Xero shares drop as US boss Peter Karpas quits
Peter Karpas, Xero's [NZX: XRO] North America chief executive, quit just six months after joining, as the cloud-based accounting software company reassesses its US growth plans, said chief executive Rod Drury. The shares fell.
Karpas, former PayPal vice president and general manager of North America small and medium business, joined Xero as its North American head in late February this year. The Wellington-based company wants a million customers, and is targeting growth in the US market where it sees the potential to take market share of an estimate 29 million small to medium sized business owners.
"Peter came on and really helped us get our US strategy right so we understand that strategy, but the role moving forward wasn't really suited to his skills so we mutually agreed to move forward," Drury told BusinessDesk. "As we worked with Peter to establish our model he was kind of like 'hey I'm probably not the right guy for this right now' and maybe we were a year or two too early for his strategic stuff.
"It's important that if we see things aren't working out or are different, we change the strategy and have the courage to rip the bandaid off and to build the right long-term team," Drury said.
Shares of Xero were down
6.79% percent to near-month low of $21.75 and have fallen some 51 percent since its intraday record of $45.99 in early March, in part due to a global selloff as investors began to question high valuations relative to earnings of tech companies.
The company's US growth plans have come under close scrutiny. Last month Deutsche Bank, the investment bank which part owns Craigs Investment Partners in New Zealand, initiated coverage of Xero, rating the stock a 'sell' and giving it a target share price of $18.90.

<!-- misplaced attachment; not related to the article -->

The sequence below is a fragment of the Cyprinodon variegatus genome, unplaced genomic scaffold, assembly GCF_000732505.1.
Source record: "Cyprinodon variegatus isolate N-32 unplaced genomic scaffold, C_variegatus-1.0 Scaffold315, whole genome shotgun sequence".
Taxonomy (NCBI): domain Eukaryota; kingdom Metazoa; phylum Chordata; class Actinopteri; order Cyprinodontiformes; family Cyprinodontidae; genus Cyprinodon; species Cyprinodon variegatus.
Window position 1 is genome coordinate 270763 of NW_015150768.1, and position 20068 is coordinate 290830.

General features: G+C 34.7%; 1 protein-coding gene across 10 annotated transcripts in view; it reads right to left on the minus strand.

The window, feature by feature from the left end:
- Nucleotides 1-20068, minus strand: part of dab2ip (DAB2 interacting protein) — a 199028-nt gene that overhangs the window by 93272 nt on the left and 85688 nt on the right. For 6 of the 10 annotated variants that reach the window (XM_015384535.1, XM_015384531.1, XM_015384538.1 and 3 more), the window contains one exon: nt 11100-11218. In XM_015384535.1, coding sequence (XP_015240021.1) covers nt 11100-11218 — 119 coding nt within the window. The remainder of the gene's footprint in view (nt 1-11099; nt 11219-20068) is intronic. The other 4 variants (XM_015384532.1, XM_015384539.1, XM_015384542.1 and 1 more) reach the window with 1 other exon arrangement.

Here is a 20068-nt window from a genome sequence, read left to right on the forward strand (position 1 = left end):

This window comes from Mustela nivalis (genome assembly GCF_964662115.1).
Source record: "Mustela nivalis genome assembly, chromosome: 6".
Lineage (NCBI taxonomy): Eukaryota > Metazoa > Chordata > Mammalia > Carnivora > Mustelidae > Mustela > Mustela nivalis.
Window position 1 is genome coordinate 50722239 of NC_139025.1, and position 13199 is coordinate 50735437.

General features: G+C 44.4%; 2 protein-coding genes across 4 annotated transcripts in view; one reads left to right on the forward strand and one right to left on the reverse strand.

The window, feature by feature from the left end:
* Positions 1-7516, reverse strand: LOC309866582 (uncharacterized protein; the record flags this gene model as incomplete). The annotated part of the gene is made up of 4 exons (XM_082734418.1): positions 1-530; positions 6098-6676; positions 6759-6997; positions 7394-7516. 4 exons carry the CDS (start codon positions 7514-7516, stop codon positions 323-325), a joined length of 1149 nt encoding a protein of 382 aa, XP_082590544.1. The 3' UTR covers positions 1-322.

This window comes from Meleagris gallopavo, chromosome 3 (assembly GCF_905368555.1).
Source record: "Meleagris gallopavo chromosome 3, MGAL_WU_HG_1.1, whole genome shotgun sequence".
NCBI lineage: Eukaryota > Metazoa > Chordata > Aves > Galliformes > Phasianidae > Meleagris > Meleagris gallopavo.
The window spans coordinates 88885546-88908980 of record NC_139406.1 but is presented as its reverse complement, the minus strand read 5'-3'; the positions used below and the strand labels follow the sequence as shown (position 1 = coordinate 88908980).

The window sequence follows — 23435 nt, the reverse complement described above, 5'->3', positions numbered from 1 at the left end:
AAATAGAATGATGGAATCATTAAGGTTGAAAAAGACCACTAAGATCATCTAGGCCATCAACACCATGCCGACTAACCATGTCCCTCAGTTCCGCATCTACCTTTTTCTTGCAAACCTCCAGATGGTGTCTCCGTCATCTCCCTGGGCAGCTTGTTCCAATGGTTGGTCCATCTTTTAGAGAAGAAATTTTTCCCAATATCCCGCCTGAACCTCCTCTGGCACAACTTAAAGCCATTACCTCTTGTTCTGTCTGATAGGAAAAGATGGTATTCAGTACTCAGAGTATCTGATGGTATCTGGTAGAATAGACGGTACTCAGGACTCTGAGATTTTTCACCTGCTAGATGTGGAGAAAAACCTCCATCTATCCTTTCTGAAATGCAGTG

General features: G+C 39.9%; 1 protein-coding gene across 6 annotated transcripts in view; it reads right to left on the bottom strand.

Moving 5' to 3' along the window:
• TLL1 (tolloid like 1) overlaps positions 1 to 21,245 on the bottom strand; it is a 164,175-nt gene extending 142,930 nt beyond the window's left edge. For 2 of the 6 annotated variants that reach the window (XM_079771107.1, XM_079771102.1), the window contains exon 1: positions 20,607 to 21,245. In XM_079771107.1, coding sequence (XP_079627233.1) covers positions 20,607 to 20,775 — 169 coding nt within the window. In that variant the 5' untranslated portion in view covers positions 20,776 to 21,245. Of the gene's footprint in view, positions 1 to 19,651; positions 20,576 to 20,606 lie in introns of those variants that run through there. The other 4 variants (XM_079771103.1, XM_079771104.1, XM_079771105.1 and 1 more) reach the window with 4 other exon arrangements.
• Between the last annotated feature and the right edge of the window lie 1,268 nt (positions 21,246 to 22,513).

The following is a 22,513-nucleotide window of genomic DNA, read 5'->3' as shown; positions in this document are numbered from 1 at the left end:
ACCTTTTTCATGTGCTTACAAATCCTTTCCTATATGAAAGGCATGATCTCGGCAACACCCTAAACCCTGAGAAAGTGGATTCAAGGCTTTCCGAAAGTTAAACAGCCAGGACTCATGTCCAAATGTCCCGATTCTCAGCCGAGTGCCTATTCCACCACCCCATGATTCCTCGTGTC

In the August note "Too much blue sky baked in" Deutsche analysts Stephen Ridgewell and Joshua Dale said the "market is pricing in a faster ramp up in US sales than is likely and that the share price is likely to de-rate" to $18.90 on a discounted cash flow basis. The company needs two to three more years to build its growth engine in the US, they said.
The US market is different to Xero's experience in New Zealand, Australia and the UK, and success will take longer, Drury said. The litigious nature of the US meant accountants didn't readily recommend software to customers, which had been part of Xero's sale strategy in other markets.
"The US accounting industry is a long way behind on cloud they haven't had a lot of innovation in the market and they're much more compliance focused," Drury said. "The US is going to be larger than we thought but it will take a few years."
The company also faces aggressive competition from incumbent Intuit, which runs QuickBooks. In July, Drury told shareholders at the annual general meeting in Wellington that everything Intuit did was now in response to Xero, and conversion of its 5 million desktop customers to the cloud wouldn't work. However some analysts have questioned whether the company has just shown its competitor what it needs to do to keep market share.
Drury said he expects the US market to accelerate over the next two years and the company would be making a number of key appointments over the coming three months.
According to Drury's AGM presentation, the company has 334,000 customers worldwide, two-thirds of which were in Australia and New Zealand, and 18,000 in North America. In August, it passed US$100 million in annualised committed monthly revenue, and expects subscription revenue growth to be about 80 percent.
Xero's stock surged late last year, when the company raised $180 million in October to fund US growth plans. The escrow period for those investors is coming to a close.